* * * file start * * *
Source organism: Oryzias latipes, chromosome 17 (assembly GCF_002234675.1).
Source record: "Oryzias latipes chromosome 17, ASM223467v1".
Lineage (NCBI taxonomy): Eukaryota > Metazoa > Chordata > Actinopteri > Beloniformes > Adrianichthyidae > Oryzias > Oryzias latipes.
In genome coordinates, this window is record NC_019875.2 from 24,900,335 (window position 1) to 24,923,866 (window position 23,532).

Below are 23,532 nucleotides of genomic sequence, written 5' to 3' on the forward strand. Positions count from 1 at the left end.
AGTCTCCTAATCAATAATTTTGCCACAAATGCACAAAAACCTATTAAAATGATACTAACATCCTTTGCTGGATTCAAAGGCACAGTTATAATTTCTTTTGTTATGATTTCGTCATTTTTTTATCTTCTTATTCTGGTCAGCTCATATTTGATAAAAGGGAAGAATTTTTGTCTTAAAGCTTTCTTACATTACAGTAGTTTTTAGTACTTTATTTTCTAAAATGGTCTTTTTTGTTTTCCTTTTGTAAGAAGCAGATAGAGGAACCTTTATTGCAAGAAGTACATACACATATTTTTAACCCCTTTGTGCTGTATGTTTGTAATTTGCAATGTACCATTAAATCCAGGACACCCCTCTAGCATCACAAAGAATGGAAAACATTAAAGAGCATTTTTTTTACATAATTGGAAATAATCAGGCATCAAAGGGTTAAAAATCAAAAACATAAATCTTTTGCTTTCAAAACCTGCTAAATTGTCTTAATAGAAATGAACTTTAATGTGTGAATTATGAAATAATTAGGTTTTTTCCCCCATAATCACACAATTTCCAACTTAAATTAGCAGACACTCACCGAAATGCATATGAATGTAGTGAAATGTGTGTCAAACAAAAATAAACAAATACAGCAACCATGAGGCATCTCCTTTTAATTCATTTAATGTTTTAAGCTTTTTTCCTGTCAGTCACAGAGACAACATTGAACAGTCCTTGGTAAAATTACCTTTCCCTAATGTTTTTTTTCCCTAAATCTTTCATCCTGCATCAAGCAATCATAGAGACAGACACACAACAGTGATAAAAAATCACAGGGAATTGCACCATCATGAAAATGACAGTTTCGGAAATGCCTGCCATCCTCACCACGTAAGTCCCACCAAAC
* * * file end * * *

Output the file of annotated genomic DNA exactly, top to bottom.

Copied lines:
Source organism: Oryzias latipes, chromosome 17 (assembly GCF_002234675.1).
Source record: "Oryzias latipes chromosome 17, ASM223467v1".
Lineage (NCBI taxonomy): Eukaryota > Metazoa > Chordata > Actinopteri > Beloniformes > Adrianichthyidae > Oryzias > Oryzias latipes.
In genome coordinates, this window is record NC_019875.2 from 24,900,335 (window position 1) to 24,923,866 (window position 23,532).

Below are 23,532 nucleotides of genomic sequence, written 5' to 3' on the forward strand. Positions count from 1 at the left end.
AGTCTCCTAATCAATAATTTTGCCACAAATGCACAAAAACCTATTAAAATGATACTAACATCCTTTGCTGGATTCAAAGGCACAGTTATAATTTCTTTTGTTATGATTTCGTCATTTTTTTATCTTCTTATTCTGGTCAGCTCATATTTGATAAAAGGGAAGAATTTTTGTCTTAAAGCTTTCTTACATTACAGTAGTTTTTAGTACTTTATTTTCTAAAATGGTCTTTTTTGTTTTCCTTTTGTAAGAAGCAGATAGAGGAACCTTTATTGCAAGAAGTACATACACATATTTTTAACCCCTTTGTGCTGTATGTTTGTAATTTGCAATGTACCATTAAATCCAGGACACCCCTCTAGCATCACAAAGAATGGAAAACATTAAAGAGCATTTTTTTTACATAATTGGAAATAATCAGGCATCAAAGGGTTAAAAATCAAAAACATAAATCTTTTGCTTTCAAAACCTGCTAAATTGTCTTAATAGAAATGAACTTTAATGTGTGAATTATGAAATAATTAGGTTTTTTCCCCCATAATCACACAATTTCCAACTTAAATTAGCAGACACTCACCGAAATGCATATGAATGTAGTGAAATGTGTGTCAAACAAAAATAAACAAATACAGCAACCATGAGGCATCTCCTTTTAATTCATTTAATGTTTTAAGCTTTTTTCCTGTCAGTCACAGAGACAACATTGAACAGTCCTTGGTAAAATTACCTTTCCCTAATGTTTTTTTTCCCTAAATCTTTCATCCTGCATCAAGCAATCATAGAGACAGACACACAACAGTGATAAAAAATCACAGGGAATTGCACCATCATGAAAATGACAGTTTCGGAAATGCCTGCCATCCTCACCACGTAAGTCCCACCAAAC